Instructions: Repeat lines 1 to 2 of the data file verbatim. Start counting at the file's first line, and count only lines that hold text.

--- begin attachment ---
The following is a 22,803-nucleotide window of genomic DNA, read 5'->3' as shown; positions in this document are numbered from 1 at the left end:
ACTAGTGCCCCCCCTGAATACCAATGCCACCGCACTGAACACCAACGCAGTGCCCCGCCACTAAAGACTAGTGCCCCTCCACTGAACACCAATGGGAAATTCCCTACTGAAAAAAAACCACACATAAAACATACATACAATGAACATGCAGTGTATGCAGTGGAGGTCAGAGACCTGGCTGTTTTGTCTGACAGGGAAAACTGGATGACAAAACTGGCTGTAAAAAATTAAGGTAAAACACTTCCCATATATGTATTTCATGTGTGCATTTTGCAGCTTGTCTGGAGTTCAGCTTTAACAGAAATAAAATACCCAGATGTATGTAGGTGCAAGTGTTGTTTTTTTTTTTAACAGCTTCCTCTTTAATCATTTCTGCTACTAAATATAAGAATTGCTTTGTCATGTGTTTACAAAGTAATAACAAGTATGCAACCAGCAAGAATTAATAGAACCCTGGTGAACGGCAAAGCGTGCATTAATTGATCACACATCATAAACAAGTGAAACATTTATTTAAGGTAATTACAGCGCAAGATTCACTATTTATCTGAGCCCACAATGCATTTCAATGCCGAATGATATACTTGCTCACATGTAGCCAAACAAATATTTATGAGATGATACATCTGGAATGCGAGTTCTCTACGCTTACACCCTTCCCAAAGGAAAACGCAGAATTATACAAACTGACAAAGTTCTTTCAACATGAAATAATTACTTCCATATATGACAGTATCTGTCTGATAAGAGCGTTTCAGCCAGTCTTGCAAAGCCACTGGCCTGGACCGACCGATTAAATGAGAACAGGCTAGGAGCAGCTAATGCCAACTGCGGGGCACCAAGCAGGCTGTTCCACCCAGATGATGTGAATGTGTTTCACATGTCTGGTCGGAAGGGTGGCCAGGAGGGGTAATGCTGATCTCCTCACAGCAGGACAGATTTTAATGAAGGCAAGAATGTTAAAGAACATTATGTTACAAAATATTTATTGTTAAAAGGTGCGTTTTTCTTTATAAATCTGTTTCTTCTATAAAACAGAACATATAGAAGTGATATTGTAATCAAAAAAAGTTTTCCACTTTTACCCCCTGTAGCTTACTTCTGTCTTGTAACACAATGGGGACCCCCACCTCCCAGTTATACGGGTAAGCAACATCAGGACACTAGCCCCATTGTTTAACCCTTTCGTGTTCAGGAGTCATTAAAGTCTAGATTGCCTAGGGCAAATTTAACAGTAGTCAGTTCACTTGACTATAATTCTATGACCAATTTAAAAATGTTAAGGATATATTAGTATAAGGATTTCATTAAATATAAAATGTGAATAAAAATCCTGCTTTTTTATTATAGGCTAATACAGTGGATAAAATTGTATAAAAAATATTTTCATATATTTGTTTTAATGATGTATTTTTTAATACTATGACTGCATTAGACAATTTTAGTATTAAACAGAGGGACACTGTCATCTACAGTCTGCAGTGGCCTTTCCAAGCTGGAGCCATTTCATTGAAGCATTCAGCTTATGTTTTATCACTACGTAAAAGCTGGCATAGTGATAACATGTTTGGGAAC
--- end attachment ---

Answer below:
The following is a 22,803-nucleotide window of genomic DNA, read 5'->3' as shown; positions in this document are numbered from 1 at the left end:
ACTAGTGCCCCCCCTGAATACCAATGCCACCGCACTGAACACCAACGCAGTGCCCCGCCACTAAAGACTAGTGCCCCTCCACTGAACACCAATGGGAAATTCCCTACTGAAAAAAAACCACACATAAAACATACATACAATGAACATGCAGTGTATGCAGTGGAGGTCAGAGACCTGGCTGTTTTGTCTGACAGGGAAAACTGGATGACAAAACTGGCTGTAAAAAATTAAGGTAAAACACTTCCCATATATGTATTTCATGTGTGCATTTTGCAGCTTGTCTGGAGTTCAGCTTTAACAGAAATAAAATACCCAGATGTATGTAGGTGCAAGTGTTGTTTTTTTTTTTAACAGCTTCCTCTTTAATCATTTCTGCTACTAAATATAAGAATTGCTTTGTCATGTGTTTACAAAGTAATAACAAGTATGCAACCAGCAAGAATTAATAGAACCCTGGTGAACGGCAAAGCGTGCATTAATTGATCACACATCATAAACAAGTGAAACATTTATTTAAGGTAATTACAGCGCAAGATTCACTATTTATCTGAGCCCACAATGCATTTCAATGCCGAATGATATACTTGCTCACATGTAGCCAAACAAATATTTATGAGATGATACATCTGGAATGCGAGTTCTCTACGCTTACACCCTTCCCAAAGGAAAACGCAGAATTATACAAACTGACAAAGTTCTTTCAACATGAAATAATTACTTCCATATATGACAGTATCTGTCTGATAAGAGCGTTTCAGCCAGTCTTGCAAAGCCACTGGCCTGGACCGACCGATTAAATGAGAACAGGCTAGGAGCAGCTAATGCCAACTGCGGGGCACCAAGCAGGCTGTTCCACCCAGATGATGTGAATGTGTTTCACATGTCTGGTCGGAAGGGTGGCCAGGAGGGGTAATGCTGATCTCCTCACAGCAGGACAGATTTTAATGAAGGCAAGAATGTTAAAGAACATTATGTTACAAAATATTTATTGTTAAAAGGTGCGTTTTTCTTTATAAATCTGTTTCTTCTATAAAACAGAACATATAGAAGTGATATTGTAATCAAAAAAAGTTTTCCACTTTTACCCCCTGTAGCTTACTTCTGTCTTGTAACACAATGGGGACCCCCACCTCCCAGTTATACGGGTAAGCAACATCAGGACACTAGCCCCATTGTTTAACCCTTTCGTGTTCAGGAGTCATTAAAGTCTAGATTGCCTAGGGCAAATTTAACAGTAGTCAGTTCACTTGACTATAATTCTATGACCAATTTAAAAATGTTAAGGATATATTAGTATAAGGATTTCATTAAATATAAAATGTGAATAAAAATCCTGCTTTTTTATTATAGGCTAATACAGTGGATAAAATTGTATAAAAAATATTTTCATATATTTGTTTTAATGATGTATTTTTTAATACTATGACTGCATTAGACAATTTTAGTATTAAACAGAGGGACACTGTCATCTACAGTCTGCAGTGGCCTTTCCAAGCTGGAGCCATTTCATTGAAGCATTCAGCTTATGTTTTATCACTACGTAAAAGCTGGCATAGTGATAACATGTTTGGGAAC